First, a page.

In the 18th century Symbolum also had a personal meaning, more like creed or sign. In the B-Minor Mass (see YouTube instructions) Bach identifies what we call the "Nicene Creed" as Symbolum Nicenum or Nicene Symbol. So the "sign" is both personal and corporate, an affirmation of one's own belief in concert with others of the same belief.  For this reason I refer often to Bach's motto as, "Christ will crown those who carry his cross." I am thankful to Dr. Holger Sonntag, a Lutheran pastor, for pointing out the double significance of this motto. Luther taught that Christians should meditate upon Christ's cross as gift and example. As a gift, Christ bore the cross in the Christian's place. As an example, Christ invites Christians to take up that cross and follow him. Thus Christ carries the cross for Christians, and Christians carry the cross for Christ. This twofold nature of the cross is exemplified in many Lutheran 'cross and comfort' hymns that were likely also known to Bach. Dr. Sonntag points out that the crown is not just a promise of future reward, but a present reality in the Sacrament of the Altar.

An earlier version of this canon, though not discovered until 1974, is BWV 1087, the Fourteen Canons on the Goldberg Ground. BWV 1077 appears as No. 11, the third mirror canon, of that collection. Suggested Reading: That Crown of Thorns by Tim Smith.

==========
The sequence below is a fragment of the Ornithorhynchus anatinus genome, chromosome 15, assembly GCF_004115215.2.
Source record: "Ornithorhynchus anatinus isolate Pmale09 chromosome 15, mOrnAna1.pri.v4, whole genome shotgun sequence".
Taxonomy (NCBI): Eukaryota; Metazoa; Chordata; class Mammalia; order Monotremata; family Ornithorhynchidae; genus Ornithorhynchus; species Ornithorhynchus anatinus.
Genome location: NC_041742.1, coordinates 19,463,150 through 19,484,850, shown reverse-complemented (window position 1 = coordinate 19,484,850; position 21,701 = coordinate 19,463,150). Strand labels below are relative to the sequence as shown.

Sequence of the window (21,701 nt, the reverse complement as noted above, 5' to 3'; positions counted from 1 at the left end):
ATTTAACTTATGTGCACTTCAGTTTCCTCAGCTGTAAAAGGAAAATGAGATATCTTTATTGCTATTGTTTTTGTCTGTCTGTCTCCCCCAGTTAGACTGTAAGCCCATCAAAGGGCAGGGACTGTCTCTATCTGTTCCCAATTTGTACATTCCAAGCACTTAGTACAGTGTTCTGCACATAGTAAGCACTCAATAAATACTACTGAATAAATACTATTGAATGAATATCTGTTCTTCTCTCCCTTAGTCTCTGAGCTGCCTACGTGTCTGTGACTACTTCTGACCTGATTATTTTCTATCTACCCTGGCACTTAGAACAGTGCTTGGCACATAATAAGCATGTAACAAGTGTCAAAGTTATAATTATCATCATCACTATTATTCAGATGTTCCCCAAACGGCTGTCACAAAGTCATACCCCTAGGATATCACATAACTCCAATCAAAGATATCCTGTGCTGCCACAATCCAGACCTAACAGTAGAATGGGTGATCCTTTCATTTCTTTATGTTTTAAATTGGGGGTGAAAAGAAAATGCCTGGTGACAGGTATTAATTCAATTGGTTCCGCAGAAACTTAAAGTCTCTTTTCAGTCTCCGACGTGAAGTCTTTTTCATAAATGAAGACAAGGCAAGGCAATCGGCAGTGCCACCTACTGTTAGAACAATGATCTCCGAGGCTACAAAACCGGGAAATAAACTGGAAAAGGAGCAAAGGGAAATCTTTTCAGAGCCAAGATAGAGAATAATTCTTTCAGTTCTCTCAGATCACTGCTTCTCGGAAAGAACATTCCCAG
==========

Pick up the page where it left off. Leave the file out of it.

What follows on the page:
St. Matthew Passion No. 23 (mm. 1-20)

Bach's association of the cross with the Greek letter Chi (, first letter in , the Greek spelling of Christos), can be established in the several instances where he substituted one for the other. In No. 23 of the St. Matthew Passion (left), not only did Bach substitute for Kreuz he coupled both symbols with the melody associated with his name -- his musical symbol for the cross. Here is the context.

During the vigil at Gethsemane, Christ prays, "My Father, if it be possible, let this cup pass from me; nevertheless, not as I will, but as Thou wilt." Bach investigates this propositio (reading of scripture) with tractatio, a recitative wherein the Evangelist sings: "The Savior falls down before His Father [falling strings] thereby he raises me and all men [rising strings] from our fall upward to God's grace again. Because it pleases God, he is ready to drink the cup of death's bitterness, wherein the sins of this world are poured and stink odiously." Next, Bach proposes an applicatio, but not directed as one might expect toward his congregation. Instead, the composer weaves his own name into the subsequent bass aria (N.B.A. 23), focusing the application inward, thereby making it a conclusio, a resolve to carry Christ's cross himself: "Gladly, whatever the cost, I welcome the cross and cup, in the same manner as it was offered the Savior to drink." On the words "cross and cup" (Kreuz und Becher) Bach substitutes for the word Kreuz. This phrase is set to the melody for Bach's name (in retrograde or inversion). All told, Bach's name is heard six times, the last of which (mm. 65-66) is un transposed.

But how can one justify the linkage of with the Well-Tempered Clavier, a work that has no words? Well, if Bach himself connected with Kreuz and his name in the St. Matthew Passion, it is plausible to make the same association in reverse. The WTC contains many instances of Bach's name in tones, which we can safely associate with Kreuz and .

Measure 75 of the St. Matthew Kommt ihr Töchter represents another instance where Bach substituted for Kreuz. Although I've not seen it, I've heard that he does the same thing in the Kreuzstab cantata. In the Christmas Oratorio (title pages of the 2nd & 3rd parts) Bach employs sti in place of "Christi."